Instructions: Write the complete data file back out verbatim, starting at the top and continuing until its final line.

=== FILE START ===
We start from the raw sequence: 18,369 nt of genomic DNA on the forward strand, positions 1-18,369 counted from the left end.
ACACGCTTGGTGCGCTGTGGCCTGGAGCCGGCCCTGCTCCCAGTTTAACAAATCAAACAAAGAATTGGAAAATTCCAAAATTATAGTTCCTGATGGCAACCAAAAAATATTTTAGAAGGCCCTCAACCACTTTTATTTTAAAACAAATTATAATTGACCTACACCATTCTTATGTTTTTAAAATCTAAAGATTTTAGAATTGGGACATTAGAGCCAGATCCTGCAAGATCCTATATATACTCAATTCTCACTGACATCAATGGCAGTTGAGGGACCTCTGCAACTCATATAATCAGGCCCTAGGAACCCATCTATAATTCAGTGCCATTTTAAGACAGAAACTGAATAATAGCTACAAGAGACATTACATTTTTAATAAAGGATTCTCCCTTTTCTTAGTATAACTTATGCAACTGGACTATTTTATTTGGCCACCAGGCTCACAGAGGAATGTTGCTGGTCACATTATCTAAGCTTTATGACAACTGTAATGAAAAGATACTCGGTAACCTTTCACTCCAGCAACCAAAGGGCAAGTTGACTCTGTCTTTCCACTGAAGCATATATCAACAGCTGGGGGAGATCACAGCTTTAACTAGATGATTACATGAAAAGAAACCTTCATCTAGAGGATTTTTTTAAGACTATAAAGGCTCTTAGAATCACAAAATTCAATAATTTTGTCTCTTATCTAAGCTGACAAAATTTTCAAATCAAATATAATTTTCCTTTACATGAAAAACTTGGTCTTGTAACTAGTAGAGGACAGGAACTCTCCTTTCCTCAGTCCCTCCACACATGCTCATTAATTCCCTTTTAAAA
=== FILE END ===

We start from the raw sequence: 18,369 nt of genomic DNA on the forward strand, positions 1-18,369 counted from the left end.
ACACGCTTGGTGCGCTGTGGCCTGGAGCCGGCCCTGCTCCCAGTTTAACAAATCAAACAAAGAATTGGAAAATTCCAAAATTATAGTTCCTGATGGCAACCAAAAAATATTTTAGAAGGCCCTCAACCACTTTTATTTTAAAACAAATTATAATTGACCTACACCATTCTTATGTTTTTAAAATCTAAAGATTTTAGAATTGGGACATTAGAGCCAGATCCTGCAAGATCCTATATATACTCAATTCTCACTGACATCAATGGCAGTTGAGGGACCTCTGCAACTCATATAATCAGGCCCTAGGAACCCATCTATAATTCAGTGCCATTTTAAGACAGAAACTGAATAATAGCTACAAGAGACATTACATTTTTAATAAAGGATTCTCCCTTTTCTTAGTATAACTTATGCAACTGGACTATTTTATTTGGCCACCAGGCTCACAGAGGAATGTTGCTGGTCACATTATCTAAGCTTTATGACAACTGTAATGAAAAGATACTCGGTAACCTTTCACTCCAGCAACCAAAGGGCAAGTTGACTCTGTCTTTCCACTGAAGCATATATCAACAGCTGGGGGAGATCACAGCTTTAACTAGATGATTACATGAAAAGAAACCTTCATCTAGAGGATTTTTTTAAGACTATAAAGGCTCTTAGAATCACAAAATTCAATAATTTTGTCTCTTATCTAAGCTGACAAAATTTTCAAATCAAATATAATTTTCCTTTACATGAAAAACTTGGTCTTGTAACTAGTAGAGGACAGGAACTCTCCTTTCCTCAGTCCCTCCACACATGCTCATTAATTCCCTTTTAAAA